"Selection Day" Season 2 (Netflix); Starring: Mohammad Samad, Yash Dholye, Rajesh Tailang, Akshaye Oberoi, Mahesh Manjrekar; Rating: *** 1/2 (3 and a half stars)
In spite of some patently inconsistent storytelling towards the closing episodes, the second season of Selection Day keeps you glued till the end.
It's relatively easy to invest a good four hours in the characters, even the non-pivotal ones like sleazy yet suave wheeler-dealer Anand Mehta (played with devious subtlety by Akshay Oberoi) and the street-smart low-income hawker (played with a beguiling brilliancy by Amruta Subhash).
Amruta specially grows from a peripheral player to a woman with a mind of her own. Applause-worthy is her staggering ability to create her own space.
These are two of the characters who grow and evolve in Season 2 (if we may call it that, because there is no independent life for the two bunches of episodes).
But what really keeps us unconditionally invested in the characters and their predicament in spite of some sluggish sloppy storytelling towards the end is the relationship between the despicably domineering father Mohan Kumar and his two cricketer-sons whom he pushes beyond boundaries. One of the sons rebels, the other hangs on.
While both the sons are played with impressive conviction by Yash Dholye and Mohammad Samad, it is Samad who emerges the true hero of the show, powering his character's journey from rustic ingenuity to citified wisdom with the minimum of ostentation. Samad is bound to grow into an impressive leading man one day.
As for the ever-dependable Rajesh Tailang, it is hard to like a father who asks his son if he is masturbating in the bathroom. But Tailang humanizes this bigoted intolerable patriarch who has probably killed his wife and is now killing his sons with his ambitions.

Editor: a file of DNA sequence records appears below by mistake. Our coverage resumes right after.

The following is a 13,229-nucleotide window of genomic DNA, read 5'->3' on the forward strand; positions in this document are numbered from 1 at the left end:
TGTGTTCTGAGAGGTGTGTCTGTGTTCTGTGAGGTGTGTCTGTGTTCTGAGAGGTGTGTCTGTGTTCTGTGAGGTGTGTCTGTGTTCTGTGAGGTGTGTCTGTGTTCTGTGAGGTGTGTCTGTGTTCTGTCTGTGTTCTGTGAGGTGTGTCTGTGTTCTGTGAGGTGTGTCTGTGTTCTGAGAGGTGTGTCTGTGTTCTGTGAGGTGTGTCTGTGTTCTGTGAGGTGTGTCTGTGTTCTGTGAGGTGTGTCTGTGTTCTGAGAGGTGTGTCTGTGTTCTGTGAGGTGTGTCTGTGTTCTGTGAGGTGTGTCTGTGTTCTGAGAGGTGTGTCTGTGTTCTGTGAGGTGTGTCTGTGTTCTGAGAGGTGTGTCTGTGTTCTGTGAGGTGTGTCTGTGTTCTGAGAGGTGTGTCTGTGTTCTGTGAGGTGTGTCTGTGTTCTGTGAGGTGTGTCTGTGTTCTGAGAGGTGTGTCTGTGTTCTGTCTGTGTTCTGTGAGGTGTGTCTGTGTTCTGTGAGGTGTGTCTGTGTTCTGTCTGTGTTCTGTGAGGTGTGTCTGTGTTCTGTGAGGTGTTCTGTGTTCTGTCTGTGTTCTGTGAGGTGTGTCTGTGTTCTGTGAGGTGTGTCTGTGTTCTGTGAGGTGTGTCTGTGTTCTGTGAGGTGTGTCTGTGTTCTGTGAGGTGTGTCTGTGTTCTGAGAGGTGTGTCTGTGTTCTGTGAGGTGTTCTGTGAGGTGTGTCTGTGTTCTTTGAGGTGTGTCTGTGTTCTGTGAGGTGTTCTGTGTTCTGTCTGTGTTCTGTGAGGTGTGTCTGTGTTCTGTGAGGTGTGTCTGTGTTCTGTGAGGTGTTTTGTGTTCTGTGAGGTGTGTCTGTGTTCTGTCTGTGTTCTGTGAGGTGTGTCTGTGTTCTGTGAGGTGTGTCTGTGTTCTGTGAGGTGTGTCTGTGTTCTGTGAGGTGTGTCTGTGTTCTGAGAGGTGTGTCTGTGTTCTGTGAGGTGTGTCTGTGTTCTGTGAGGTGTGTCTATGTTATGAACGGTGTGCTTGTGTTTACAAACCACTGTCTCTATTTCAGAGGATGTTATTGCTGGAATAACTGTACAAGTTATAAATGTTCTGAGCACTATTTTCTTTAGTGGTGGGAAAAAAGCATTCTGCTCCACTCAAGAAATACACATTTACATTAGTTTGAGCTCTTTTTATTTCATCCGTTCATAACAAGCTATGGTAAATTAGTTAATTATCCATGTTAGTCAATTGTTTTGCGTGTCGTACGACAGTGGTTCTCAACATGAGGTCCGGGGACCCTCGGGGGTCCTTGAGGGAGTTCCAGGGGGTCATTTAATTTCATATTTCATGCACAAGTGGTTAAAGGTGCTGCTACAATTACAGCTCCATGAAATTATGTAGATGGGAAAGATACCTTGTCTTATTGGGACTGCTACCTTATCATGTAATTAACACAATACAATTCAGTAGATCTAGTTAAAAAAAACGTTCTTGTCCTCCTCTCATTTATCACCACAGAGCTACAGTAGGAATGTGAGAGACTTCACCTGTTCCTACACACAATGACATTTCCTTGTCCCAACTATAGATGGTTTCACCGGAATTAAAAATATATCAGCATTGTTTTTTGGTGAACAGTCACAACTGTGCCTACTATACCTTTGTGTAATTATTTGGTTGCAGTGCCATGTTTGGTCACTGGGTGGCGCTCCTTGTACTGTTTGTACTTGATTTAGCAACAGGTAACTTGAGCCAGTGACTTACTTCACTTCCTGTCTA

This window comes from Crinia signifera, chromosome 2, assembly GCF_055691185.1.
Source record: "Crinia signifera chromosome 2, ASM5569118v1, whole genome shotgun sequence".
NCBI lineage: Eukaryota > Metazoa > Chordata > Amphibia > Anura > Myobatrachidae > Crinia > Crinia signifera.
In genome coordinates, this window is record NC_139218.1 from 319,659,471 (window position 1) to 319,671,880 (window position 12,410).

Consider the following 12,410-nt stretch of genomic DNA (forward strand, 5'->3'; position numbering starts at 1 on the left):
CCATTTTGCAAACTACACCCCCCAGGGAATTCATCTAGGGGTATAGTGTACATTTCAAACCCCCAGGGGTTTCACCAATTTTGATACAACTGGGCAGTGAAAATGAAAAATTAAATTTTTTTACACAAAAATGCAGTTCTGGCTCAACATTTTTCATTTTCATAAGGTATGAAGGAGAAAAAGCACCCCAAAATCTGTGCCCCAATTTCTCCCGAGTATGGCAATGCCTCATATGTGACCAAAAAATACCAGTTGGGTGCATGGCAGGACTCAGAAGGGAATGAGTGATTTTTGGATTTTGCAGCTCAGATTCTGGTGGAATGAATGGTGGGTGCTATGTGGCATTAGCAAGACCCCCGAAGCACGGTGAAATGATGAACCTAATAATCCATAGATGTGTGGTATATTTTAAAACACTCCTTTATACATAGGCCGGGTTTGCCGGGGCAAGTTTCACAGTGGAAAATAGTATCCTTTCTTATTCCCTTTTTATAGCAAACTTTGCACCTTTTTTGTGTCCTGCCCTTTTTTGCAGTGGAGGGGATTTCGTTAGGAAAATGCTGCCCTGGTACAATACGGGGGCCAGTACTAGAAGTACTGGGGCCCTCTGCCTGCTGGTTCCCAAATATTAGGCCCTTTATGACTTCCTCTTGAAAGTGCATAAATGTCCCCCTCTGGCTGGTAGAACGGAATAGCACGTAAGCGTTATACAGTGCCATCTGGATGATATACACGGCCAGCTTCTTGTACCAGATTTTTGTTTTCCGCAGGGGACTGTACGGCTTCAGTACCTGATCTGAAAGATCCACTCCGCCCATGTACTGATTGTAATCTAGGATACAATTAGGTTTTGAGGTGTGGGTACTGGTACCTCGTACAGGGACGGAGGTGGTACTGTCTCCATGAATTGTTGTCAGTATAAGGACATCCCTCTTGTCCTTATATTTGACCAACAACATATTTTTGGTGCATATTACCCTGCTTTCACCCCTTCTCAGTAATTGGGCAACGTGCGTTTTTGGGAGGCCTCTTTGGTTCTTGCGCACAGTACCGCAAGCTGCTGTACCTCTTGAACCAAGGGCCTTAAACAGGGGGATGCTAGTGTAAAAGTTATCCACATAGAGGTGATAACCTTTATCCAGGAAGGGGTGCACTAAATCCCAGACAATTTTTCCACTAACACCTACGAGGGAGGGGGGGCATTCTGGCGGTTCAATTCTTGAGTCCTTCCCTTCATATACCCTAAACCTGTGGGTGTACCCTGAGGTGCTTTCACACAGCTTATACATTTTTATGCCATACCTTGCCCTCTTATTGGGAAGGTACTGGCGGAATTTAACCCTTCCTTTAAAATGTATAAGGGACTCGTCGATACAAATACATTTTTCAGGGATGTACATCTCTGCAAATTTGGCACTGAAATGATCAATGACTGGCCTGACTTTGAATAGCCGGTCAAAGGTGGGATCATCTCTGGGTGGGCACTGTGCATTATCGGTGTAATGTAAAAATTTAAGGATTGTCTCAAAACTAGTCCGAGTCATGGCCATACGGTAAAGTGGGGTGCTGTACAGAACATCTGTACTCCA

The entire rigmarole regarding the missing wife is just not as compelling as the rest of the series. Even a brief marital encounter between cricket coach Mahesh Manjrekar and his dying wife (played by the excellent Geetanjali Kulkarni) conveys more emotional heft than the ongoing rant about the mysterious death of Radha and Manju's mother.
This track in the plot just collapses under the burden of excessive probing. And Yash Pandit's God act tried too hard to be cool.
Even worse is the haphazard apologetic and sloppy treatment of Manju's growing attraction towards the entitled spoilt Muslim friend Javed(Karanvir Malhotra). You feel it's not just Manju who's running away from his feelings. The director too seems stuck by a freezing case of cold feet.
If the truth be told, the last few episodes where Manju and Javed's feelings come to a head, are so clumsily directed, you feel these are characters desperately looking for a closure to their cosmopolitan crises.
It is mainly the struggle of two brothers bonded by their father's blinding ambitions as they try to live up to the dreams of their nightmarish father, that keeps us engrossed till the end.
It is significant that both our young heroes have female names Radha and Manju. For most of the series they agonize over how to live up to masculine definitions of an ideal life without losing grip over their self-worth.